At a recent NYC Luxury Marketing Council meeting, Linda Ong, CEO of TruthCo., an omnichannel branding firm, said: “In 2017, Millennials will eclipse Baby Boomers in luxury spending.” Sounds impressive and reassuring. But whether or not this prediction is true, this sound bite says nothing about what it means for your particular brand. Nor how to make sure your brand gets its fair share of that future luxury spending.
Let’s reveal the nuances behind that statement:
This will be true: Millennials will match, then overtake, the Baby Boomers in spending in every market segment that they participate in. Generational demographics tell all. The Millennial generation, born from 1980 to 2000, number 78 million in the United States. At their peak, Baby Boomers, born from 1946 to 1964, numbered 76 million, but are fewer now. Whether Millennials will overtake the Boomers in 2017 is up for grabs, but even if they do, 2017 will not be the Millennials’ peak years in the luxury market. That won’t happen until about the middle of the next decade.
Until about 2025, the luxury market is trapped in a trough (Gen Xers) between the crests of two wealth waves (Boomers and Millennials)
The luxury market is experiencing the rise and fall of wealth waves: Boomers, aged 52 to 70 next year, are moving out of the prime age demographic for luxury (from 40 to 55 years), while Millennials, aged 16 to 36, are ascending and won’t reach critical mass for luxury brands until the middle of the next decade. In the meantime, Generation X (1965-1979) is the prime target for luxury brands, but they are roughly half the size of the Boomers ahead of them and Millennials behind. Gen Xers are a trough between two huge waves, and given their significantly smaller numbers, will never make up for the loss of spending by Boomers, while luxury brands wait for the Millennials to crest and grow in affluence.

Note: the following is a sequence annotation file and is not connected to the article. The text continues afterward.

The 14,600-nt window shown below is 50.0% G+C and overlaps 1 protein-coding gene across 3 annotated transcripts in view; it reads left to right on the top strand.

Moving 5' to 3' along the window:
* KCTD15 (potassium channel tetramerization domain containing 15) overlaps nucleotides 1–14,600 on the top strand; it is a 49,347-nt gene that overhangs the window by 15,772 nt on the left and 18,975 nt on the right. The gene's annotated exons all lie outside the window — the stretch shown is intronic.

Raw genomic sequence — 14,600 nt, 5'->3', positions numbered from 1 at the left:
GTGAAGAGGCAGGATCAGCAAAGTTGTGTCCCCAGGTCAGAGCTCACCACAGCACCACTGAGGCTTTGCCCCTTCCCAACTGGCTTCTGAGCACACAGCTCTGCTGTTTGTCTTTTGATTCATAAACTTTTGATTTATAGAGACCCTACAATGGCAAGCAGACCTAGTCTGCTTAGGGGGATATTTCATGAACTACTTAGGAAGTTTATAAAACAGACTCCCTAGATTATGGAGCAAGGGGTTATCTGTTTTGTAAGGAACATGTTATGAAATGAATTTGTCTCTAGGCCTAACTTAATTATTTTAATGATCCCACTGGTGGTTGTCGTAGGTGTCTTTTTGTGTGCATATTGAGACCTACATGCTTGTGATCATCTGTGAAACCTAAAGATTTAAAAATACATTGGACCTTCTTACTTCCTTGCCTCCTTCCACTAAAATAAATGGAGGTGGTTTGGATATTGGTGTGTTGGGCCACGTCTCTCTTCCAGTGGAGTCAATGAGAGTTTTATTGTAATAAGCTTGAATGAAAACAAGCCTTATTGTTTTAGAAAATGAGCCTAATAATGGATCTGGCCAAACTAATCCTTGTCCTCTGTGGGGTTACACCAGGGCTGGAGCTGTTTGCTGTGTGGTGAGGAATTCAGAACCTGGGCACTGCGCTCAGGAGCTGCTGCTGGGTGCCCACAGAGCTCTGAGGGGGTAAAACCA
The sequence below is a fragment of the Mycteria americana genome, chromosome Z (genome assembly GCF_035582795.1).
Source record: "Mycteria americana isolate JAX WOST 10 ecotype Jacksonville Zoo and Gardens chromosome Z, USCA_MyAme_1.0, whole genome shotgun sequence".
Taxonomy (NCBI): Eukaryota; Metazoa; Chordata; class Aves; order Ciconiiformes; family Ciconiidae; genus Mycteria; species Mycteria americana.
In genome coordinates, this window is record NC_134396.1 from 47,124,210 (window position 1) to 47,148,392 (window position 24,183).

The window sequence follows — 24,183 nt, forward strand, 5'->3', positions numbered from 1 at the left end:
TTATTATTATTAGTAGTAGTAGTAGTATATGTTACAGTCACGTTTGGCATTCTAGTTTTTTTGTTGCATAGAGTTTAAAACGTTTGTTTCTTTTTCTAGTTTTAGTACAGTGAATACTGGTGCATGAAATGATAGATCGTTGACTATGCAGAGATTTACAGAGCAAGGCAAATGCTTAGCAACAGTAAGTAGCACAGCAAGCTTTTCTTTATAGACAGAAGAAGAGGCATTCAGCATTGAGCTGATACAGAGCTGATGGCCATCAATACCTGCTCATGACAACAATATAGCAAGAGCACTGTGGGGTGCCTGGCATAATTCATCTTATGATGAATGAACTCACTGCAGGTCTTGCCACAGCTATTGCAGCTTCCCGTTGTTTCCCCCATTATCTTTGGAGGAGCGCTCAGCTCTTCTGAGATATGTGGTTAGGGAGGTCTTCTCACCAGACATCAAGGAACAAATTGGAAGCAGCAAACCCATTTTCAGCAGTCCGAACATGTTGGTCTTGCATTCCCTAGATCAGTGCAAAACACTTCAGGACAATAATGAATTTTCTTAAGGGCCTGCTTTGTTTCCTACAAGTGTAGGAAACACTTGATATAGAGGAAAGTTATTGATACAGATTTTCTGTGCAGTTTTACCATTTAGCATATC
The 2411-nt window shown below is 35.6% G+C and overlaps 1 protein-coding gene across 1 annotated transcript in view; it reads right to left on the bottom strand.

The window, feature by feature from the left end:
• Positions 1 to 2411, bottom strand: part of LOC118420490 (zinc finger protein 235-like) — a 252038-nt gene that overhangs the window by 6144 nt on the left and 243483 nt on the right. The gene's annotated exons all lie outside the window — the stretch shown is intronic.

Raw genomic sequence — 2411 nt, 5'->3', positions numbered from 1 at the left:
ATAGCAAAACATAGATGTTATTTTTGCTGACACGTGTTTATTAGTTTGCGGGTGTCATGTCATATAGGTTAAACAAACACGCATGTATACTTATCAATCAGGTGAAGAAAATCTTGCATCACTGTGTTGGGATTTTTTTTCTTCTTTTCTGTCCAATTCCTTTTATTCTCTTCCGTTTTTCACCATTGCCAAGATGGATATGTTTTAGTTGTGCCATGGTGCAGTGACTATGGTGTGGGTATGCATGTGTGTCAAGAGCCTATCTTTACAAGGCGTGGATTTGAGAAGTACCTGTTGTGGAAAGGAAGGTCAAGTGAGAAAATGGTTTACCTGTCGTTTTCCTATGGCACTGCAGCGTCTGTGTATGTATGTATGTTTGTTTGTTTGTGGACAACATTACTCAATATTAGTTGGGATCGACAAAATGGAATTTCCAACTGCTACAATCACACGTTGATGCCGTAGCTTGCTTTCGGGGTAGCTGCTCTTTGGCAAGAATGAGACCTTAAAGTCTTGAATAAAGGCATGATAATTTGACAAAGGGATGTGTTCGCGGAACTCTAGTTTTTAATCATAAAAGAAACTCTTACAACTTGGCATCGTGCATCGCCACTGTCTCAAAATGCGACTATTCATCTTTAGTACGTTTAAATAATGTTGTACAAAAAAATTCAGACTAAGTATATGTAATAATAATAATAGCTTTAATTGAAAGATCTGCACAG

Millennials will be delayed releasing their rising income into the consumer market
Millennials will reach their peak of affluence and earning power starting at age 35 and continue to build income until age 54 years or so, but their road to affluence will not follow the same path as previous generations. The U.S. economy in which Millennials are coming of age is vastly different than that of the Boomers or Gen Xers. While it is better than it was, the U.S. consumer market still hasn’t recovered from the recession. As a result, Millennials face a tight job market and those with the best prospects of reaching high incomes (i.e., the most highly educated) are under water with daunting educational debt, estimated at $25,000 - $30,000 per student. No generation before has faced such a debt load, which will delay Millennials spending their growing earnings in the consumer economy. They will have to pay off that debt before buying a home, starting families, and acquiring the material expressions of a luxury lifestyle.
Millennials won’t aspire to the same luxuries of their parents and grandparents
It is a mistake to assume that the Millennial generation will aspire to the same luxury as previous generations. This generation, thanks to the internet and how it has uncovered the “smoke and mirrors” on which the allure of luxury brands are based, are discovering they can acquire luxury quality goods at significantly lower prices. Status symbols as represented by luxury brands don’t have the same meaning for Millennials. They still value status, but for them it is status defined by who they are and what they have achieved, not how much money they spent buying some overly expensive luxury brand.
Luxury is a state of mind, not a brand or a price point. Millennials still want luxury, but luxury that expresses their personal values. The Millennial wealth wave could result in a next luxury boom starting in the middle of the next decade, but only if brands meet this new generation with luxuries that reflect their values and world view. However, if luxury brands keep doing what they’ve always done, putting status before substance, they will miss the mark. The world has changed and luxury brands must change with it.
Editor's note: This article originally appeared on Dec. 30, 2015, in Engage:Affluent.